Detroit Metal City, vol. 1 is also available from Right Stuf, Intl., an online retailer specializing in anime and manga.
Tuesday, October 27, 2009
Published in the US by CMX Manga
Slugline: Old school detective
Toyama is a police detective investigating the suspicious suicide of fifth grade school teacher. He goes undercover as the teacher's replacement and befriends the class misfit,Miyahara, who see things no one else can. Miyahara is seeing the various mental disturbances that the students have so Toyama believes his descriptions. Toyama uses them to deal with the various afflictions that the students have while making a friend and an unofficial partner of Miyahara while also drafting the school nurse into his efforts. What is certain that someone is behind the teacher's death and there is a mysterious figure lurking in the background that makes all of the students' problems worse, but by the end of the first volume his identity remains unknown.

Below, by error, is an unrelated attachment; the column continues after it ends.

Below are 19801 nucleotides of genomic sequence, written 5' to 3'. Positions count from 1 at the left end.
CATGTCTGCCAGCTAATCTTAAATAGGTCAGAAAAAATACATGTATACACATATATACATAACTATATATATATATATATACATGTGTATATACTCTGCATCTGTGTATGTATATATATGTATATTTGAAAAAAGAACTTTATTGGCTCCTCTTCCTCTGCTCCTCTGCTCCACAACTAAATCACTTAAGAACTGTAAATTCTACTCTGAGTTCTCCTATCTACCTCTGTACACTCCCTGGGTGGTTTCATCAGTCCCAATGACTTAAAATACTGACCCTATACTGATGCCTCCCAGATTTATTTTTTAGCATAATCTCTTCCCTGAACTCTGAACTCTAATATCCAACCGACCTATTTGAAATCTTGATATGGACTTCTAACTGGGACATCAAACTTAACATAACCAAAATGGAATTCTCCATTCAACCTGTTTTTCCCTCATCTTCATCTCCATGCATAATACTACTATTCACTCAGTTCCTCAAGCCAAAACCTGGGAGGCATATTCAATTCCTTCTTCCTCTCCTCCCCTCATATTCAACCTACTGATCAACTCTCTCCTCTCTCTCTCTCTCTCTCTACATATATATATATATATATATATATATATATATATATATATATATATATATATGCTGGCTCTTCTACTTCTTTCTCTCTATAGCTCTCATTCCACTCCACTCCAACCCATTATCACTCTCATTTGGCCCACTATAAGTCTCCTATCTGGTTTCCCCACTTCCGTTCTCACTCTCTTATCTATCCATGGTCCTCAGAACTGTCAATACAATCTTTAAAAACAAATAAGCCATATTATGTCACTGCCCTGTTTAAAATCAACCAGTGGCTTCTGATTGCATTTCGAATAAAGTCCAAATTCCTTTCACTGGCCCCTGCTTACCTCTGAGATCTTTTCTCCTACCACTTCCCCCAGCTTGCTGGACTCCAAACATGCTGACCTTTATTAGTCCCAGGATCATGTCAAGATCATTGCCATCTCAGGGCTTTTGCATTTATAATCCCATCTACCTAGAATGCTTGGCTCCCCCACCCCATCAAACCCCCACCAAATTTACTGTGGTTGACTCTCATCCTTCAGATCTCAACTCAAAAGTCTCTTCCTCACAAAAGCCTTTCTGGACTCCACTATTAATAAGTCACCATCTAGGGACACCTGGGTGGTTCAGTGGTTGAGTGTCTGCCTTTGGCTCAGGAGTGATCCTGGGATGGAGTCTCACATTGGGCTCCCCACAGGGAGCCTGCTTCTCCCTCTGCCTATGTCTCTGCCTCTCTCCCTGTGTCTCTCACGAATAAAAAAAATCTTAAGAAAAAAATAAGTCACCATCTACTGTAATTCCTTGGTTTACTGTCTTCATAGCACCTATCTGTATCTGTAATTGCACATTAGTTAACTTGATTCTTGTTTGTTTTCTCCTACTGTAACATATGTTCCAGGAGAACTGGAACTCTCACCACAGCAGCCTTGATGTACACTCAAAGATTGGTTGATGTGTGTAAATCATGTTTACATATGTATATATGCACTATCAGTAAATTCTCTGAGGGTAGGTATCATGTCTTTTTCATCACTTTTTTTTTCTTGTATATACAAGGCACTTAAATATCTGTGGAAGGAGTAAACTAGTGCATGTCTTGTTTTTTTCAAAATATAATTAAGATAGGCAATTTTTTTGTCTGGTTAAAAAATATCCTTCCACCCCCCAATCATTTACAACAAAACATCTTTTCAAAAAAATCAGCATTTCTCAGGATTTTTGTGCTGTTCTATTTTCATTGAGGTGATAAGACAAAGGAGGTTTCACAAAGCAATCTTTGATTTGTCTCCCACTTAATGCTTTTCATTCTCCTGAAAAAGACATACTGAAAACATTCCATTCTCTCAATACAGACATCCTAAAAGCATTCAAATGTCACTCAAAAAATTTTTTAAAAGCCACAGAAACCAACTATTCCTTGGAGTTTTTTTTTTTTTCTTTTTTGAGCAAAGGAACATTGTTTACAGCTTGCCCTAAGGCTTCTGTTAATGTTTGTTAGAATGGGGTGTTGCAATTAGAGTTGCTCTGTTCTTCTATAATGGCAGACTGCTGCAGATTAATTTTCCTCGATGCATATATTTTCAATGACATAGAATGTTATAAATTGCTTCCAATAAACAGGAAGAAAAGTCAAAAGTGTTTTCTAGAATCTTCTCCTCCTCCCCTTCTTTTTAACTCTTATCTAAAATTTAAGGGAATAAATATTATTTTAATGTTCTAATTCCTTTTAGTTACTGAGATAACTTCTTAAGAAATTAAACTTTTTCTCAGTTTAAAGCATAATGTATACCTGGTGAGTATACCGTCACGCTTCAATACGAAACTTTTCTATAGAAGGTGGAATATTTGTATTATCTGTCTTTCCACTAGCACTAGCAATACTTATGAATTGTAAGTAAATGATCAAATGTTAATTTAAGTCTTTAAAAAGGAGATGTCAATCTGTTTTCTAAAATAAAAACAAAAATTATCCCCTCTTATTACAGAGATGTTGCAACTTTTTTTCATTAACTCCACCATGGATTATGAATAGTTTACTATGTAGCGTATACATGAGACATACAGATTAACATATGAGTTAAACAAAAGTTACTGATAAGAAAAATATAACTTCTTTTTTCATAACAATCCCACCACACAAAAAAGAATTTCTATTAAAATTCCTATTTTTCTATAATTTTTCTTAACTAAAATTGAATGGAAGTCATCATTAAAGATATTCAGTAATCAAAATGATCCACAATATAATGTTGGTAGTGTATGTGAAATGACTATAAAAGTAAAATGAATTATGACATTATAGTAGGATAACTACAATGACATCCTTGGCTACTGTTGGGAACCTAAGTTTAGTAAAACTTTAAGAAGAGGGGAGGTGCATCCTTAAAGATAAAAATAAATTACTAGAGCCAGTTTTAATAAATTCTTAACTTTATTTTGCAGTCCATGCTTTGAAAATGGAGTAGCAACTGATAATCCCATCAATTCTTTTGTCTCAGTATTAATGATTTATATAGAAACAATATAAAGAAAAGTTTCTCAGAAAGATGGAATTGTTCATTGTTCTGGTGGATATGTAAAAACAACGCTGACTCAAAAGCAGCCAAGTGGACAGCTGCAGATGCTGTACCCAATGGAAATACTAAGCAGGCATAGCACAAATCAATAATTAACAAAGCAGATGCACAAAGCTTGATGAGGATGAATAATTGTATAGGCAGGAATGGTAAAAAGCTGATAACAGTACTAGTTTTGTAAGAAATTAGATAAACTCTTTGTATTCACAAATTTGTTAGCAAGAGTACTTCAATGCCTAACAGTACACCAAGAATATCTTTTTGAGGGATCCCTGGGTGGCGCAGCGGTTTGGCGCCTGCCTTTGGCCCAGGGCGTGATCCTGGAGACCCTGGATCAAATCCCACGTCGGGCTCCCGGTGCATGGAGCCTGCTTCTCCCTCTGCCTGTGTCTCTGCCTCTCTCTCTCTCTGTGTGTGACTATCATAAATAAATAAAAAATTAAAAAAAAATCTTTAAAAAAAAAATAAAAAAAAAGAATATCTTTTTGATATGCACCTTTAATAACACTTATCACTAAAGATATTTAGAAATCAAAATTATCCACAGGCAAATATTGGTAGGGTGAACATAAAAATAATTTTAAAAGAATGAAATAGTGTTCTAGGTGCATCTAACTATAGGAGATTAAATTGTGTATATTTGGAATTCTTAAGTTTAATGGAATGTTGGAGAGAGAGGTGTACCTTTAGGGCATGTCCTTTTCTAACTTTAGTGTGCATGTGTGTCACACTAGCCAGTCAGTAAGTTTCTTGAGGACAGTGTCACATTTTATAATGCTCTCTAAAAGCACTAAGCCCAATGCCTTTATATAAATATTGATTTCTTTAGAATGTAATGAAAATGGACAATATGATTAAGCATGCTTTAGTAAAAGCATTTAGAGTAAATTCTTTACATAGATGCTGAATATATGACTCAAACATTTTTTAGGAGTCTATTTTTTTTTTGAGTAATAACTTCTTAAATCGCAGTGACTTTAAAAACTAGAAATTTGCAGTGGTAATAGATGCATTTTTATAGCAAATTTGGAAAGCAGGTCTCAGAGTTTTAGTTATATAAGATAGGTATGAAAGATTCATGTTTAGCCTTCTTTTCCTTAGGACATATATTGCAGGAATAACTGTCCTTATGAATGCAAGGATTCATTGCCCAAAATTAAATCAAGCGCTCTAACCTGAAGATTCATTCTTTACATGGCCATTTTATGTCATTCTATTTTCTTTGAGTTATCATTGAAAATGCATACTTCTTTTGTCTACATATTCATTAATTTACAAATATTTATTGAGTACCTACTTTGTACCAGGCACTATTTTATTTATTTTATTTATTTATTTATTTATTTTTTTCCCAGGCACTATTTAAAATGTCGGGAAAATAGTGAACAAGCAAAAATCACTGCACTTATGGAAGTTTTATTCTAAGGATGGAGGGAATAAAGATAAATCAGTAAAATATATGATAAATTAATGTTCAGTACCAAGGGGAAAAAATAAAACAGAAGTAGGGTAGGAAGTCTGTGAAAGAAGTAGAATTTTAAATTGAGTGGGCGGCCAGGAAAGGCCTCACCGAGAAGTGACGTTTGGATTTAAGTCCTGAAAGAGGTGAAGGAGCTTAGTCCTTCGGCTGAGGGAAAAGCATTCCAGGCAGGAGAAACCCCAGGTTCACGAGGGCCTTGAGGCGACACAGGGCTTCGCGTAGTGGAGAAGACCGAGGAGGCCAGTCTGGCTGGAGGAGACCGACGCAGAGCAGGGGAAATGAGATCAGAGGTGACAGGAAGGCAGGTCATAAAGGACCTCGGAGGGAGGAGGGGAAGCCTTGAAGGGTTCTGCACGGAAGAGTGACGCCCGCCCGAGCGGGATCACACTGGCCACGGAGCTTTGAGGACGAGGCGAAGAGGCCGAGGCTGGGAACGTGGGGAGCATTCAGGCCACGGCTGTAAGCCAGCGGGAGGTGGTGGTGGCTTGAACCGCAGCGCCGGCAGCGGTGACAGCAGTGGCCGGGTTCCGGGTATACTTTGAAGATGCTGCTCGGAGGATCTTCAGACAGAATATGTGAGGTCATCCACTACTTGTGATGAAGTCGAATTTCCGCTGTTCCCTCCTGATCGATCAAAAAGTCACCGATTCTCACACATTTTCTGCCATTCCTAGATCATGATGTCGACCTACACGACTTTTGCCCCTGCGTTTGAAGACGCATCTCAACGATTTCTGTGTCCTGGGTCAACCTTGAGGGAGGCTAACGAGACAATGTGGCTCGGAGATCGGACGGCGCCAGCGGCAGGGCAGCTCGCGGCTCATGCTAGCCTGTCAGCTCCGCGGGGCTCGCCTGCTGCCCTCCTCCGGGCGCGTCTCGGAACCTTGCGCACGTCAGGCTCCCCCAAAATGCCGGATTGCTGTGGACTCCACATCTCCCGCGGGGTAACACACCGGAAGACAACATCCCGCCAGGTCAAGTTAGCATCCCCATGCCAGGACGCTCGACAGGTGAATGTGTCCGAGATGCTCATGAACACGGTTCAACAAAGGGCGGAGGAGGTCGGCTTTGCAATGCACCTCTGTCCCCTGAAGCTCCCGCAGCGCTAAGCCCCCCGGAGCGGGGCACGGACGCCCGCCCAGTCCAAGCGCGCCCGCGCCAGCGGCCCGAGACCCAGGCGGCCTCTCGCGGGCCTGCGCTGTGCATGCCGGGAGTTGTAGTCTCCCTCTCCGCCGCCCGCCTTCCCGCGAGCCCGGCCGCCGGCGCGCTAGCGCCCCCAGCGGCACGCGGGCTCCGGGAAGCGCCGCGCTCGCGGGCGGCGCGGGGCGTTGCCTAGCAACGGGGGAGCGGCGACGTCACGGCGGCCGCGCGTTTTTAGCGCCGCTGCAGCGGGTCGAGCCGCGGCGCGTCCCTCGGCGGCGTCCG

The art and story feels very old school, like the title was produced in the 70's or 80's with the art simplified and the storytelling straightforward. The rational explanation for the supernatural abilities is weak, even by the liberal standards of manga, which still bugs me. The stories worked best when both theToyama/Miyahara team and the student of the week deal with the problem together rather having Toyama punching a psychosis that only Miyahara can see leaving the student confused. The best example of this was the "Swimming Girl" chapter where the student confront her guilt over her parent's breakup by speaking with her mom in addition to Toyoma and Miyahara's own efforts. It still feels like an After School Special at times but in the better stories reader isn't being preached to.